Using Wacom Touch Gestures in Unsupported Applications

I’ve recently made the decision to learn some drawing skills. Specifically, I wanted to start with a tablet right away so I could avoid having to re-teach myself to using a tablet instead of paper. However, I still consider it important to be able to shift and rotate the canvas with my hand, so I went for a Wacom tablet with touch.

Most artists I knew swear by Paint Tool SAI, but that just happens to be one of the applications not fully supported by Wacom’s drivers (pressure works fine, but touch is a no-go). Luckily, Wacom’s drivers are pretty flexible and you can easily modify them to support your favorite application.

Here’s a guide to enable pinch-zoom, panning and two-finger rotation in Paint Tool SAI and Manga Studio!

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How to Consume DLLs in Visual C++

For the C++ game programmer, there’s a huge collection of Open Source and commercial libraries available doing all kinds of things from simulating physics, reading common image formats or storing your data to rendering cutting-edge 3D graphics. But consuming those libraries in you own applications is often accompanied with a bit of hazzle since you need to point your linker to the right import libraries, copy the right DLLs into your project’s output directory and add the directory containing the matching headers to your compiler’s "include" directories.

It will get a little harder even when you target the Windows 8 App Store, where you need to provide binaries compiled for 3 platforms: x86, x64 and arm. I’ve been using C++ for over 10 years now and over time, I have come up with a method for organizing and consuming libraries that has served me very well.

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Logo of the XNA Game Game Architecture tutorial series, three interlocked gears

Game Architecture Day 1

Stylish logo of two engaged gears with the text XNA Game Architecture

Welcome to day 1 of the XNA Game Architecture series! We’re about to create a small 3D Shoot ’em Up using the principles of modern software architecture.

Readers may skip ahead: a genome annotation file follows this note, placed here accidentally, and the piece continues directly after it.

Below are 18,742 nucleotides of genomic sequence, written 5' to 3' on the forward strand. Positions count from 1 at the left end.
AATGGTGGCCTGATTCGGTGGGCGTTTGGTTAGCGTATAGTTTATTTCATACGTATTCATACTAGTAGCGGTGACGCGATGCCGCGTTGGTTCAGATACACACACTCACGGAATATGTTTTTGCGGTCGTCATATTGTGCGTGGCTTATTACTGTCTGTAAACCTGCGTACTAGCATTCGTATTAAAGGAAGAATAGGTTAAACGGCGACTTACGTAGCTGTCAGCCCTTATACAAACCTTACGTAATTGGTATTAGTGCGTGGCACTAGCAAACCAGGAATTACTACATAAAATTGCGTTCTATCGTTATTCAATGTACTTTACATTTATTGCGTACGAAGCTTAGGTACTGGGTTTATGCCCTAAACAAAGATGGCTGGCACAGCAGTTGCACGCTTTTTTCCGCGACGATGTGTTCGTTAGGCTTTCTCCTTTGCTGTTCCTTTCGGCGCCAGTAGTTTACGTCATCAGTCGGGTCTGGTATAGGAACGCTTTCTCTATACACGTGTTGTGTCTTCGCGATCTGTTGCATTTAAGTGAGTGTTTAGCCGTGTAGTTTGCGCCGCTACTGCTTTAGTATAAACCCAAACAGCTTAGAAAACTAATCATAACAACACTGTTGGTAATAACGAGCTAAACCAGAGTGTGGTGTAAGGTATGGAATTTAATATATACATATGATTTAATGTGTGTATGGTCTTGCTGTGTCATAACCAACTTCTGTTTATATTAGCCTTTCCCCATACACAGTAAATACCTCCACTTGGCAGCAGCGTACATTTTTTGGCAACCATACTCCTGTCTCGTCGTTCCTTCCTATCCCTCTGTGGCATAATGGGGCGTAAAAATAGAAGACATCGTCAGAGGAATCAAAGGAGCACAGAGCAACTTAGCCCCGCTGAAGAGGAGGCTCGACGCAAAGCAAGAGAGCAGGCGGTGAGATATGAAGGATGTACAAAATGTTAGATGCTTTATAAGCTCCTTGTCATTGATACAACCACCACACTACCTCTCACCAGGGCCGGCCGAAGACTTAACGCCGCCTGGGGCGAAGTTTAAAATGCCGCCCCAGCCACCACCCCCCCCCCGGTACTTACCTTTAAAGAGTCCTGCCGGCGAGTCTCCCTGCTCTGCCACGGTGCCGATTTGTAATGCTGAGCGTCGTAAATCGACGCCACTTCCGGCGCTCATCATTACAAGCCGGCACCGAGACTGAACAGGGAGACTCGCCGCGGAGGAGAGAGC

If you missed the introduction, this series is about the architecture of games. Instead of focusing on a single concept, we’ll be focusing at how it all comes together and how you can keep your game’s code manageable and clean. You’ll be looking over my shoulder as I write a small game and explain why I do things one way and not the other :)

Today, I will start the project by creating a development tree that contains the actual XNA project and some third-party libraries I’m going to use within the game. Normally, I would add those libraries as I go, but I’ve got a pretty clear idea for this project and it will be easier for you because I can just package them all in a handy zip archive which you’ll find at the end of this article.

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Game Architecture Series

Stylish logo of two engaged gears with the text XNA Game Architecture


I’m planning to start a short article series:

There are a lot of XNA tutorials out there that explain the basics – how to display a sprite, how to do collision detection and how to render a bunch of colorful particles with additive blending. But there aren’t many articles that explain to you how you’re supposed to put it all together – how to structure a game so that it is easy to extend and remains manageable when the amount of code begins to grow.

The discipline that deals with this issue is called software architecture. Like programming, or any other creative process, it relies a lot on tacit knowledge – finding a good solution without first running down an alley of dead ends (that you can identify using the Principles of Object-Oriented Design) requires a lot of experience.

What I will do in this series is let you look over my shoulder as I design a small game and try to explain my motivations for choosing one design over another while I do so. This will give you a solid starting point and an understanding of the design process that you can apply to your own game projects.